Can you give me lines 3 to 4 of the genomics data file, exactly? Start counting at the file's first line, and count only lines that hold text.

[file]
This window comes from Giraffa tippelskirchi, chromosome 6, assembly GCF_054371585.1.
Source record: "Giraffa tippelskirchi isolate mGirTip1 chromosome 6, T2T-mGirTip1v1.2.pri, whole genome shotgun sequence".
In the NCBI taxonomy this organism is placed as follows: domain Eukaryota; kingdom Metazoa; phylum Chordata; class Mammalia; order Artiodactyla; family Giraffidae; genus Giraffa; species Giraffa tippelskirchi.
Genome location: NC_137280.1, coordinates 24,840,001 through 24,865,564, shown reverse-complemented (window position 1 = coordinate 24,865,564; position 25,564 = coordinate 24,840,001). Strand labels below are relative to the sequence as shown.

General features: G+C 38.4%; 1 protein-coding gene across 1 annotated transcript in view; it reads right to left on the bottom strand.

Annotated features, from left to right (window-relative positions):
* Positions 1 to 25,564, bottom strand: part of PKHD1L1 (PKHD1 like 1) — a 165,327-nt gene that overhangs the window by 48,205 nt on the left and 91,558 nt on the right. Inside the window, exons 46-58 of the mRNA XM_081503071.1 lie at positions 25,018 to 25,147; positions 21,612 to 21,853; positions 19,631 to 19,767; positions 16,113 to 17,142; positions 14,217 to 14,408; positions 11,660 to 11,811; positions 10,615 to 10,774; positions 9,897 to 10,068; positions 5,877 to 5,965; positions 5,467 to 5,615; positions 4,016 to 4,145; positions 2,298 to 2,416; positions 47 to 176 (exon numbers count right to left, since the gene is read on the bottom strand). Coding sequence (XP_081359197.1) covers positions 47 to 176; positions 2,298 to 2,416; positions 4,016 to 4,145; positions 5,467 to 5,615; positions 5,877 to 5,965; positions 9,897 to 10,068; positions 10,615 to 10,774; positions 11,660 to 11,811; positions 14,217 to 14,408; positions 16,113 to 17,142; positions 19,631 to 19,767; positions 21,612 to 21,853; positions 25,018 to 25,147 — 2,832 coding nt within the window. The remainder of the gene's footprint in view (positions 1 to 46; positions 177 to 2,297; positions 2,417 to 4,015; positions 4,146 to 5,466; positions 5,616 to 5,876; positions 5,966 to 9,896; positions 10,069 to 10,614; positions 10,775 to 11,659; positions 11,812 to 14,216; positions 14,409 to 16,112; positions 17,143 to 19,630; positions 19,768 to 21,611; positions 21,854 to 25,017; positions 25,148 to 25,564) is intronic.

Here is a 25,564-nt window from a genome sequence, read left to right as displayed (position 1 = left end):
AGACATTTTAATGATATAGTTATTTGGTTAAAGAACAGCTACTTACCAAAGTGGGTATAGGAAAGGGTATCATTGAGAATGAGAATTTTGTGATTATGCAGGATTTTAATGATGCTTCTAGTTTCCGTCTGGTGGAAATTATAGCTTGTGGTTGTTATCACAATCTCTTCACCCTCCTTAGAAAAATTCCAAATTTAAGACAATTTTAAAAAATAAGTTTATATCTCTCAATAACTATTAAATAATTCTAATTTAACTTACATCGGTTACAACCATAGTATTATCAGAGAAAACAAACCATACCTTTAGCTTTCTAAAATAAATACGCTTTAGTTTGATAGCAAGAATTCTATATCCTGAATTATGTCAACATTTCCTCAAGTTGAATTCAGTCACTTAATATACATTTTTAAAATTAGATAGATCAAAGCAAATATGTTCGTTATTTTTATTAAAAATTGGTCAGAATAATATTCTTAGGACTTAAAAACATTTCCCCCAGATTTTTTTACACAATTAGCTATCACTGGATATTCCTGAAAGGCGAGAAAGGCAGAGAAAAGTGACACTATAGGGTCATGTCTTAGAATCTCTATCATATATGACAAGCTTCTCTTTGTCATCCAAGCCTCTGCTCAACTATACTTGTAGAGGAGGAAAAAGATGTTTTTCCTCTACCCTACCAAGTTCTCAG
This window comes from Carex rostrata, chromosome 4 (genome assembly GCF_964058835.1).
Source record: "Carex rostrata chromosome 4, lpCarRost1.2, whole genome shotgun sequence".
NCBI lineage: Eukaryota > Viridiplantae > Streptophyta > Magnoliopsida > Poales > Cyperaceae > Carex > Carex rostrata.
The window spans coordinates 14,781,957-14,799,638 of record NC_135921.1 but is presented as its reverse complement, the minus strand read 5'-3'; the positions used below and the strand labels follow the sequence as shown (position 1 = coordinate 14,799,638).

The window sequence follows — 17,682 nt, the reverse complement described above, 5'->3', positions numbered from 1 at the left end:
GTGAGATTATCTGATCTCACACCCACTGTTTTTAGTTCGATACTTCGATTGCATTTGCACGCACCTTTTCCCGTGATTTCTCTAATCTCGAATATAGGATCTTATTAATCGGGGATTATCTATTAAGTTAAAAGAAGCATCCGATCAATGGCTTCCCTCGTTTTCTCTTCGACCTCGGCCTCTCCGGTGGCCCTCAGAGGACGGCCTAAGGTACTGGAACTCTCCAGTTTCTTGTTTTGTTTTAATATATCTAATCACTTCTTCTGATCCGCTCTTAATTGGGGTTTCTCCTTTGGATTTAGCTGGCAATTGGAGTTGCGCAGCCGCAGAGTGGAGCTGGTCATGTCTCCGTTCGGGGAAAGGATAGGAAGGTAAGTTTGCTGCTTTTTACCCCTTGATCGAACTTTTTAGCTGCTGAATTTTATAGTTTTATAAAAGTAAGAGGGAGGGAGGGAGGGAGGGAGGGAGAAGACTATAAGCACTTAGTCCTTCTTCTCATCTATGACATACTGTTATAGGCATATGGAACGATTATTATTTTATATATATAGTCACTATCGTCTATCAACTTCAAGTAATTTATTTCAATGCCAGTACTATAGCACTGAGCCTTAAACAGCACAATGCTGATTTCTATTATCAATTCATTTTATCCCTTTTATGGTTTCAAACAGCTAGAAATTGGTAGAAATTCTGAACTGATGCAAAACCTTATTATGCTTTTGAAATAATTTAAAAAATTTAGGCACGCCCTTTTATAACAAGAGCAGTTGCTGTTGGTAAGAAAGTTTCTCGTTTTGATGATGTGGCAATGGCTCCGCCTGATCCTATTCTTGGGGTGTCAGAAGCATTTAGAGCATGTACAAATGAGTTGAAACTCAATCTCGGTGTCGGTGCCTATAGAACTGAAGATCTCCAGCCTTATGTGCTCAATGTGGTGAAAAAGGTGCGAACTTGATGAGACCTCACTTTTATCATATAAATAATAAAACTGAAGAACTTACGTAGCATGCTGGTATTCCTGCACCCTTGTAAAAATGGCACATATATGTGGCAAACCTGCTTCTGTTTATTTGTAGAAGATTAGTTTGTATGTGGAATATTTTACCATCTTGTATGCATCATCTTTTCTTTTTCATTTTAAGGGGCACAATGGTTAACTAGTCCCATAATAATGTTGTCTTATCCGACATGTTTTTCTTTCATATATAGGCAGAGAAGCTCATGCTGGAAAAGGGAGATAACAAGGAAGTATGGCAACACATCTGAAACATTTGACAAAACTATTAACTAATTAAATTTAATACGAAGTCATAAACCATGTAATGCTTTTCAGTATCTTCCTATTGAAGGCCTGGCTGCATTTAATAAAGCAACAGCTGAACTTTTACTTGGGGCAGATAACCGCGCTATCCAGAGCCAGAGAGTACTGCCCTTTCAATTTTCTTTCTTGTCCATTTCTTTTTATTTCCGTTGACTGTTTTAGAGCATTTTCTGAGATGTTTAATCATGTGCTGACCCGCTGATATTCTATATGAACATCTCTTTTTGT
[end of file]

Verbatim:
In the NCBI taxonomy this organism is placed as follows: domain Eukaryota; kingdom Metazoa; phylum Chordata; class Mammalia; order Artiodactyla; family Giraffidae; genus Giraffa; species Giraffa tippelskirchi.
Genome location: NC_137280.1, coordinates 24,840,001 through 24,865,564, shown reverse-complemented (window position 1 = coordinate 24,865,564; position 25,564 = coordinate 24,840,001). Strand labels below are relative to the sequence as shown.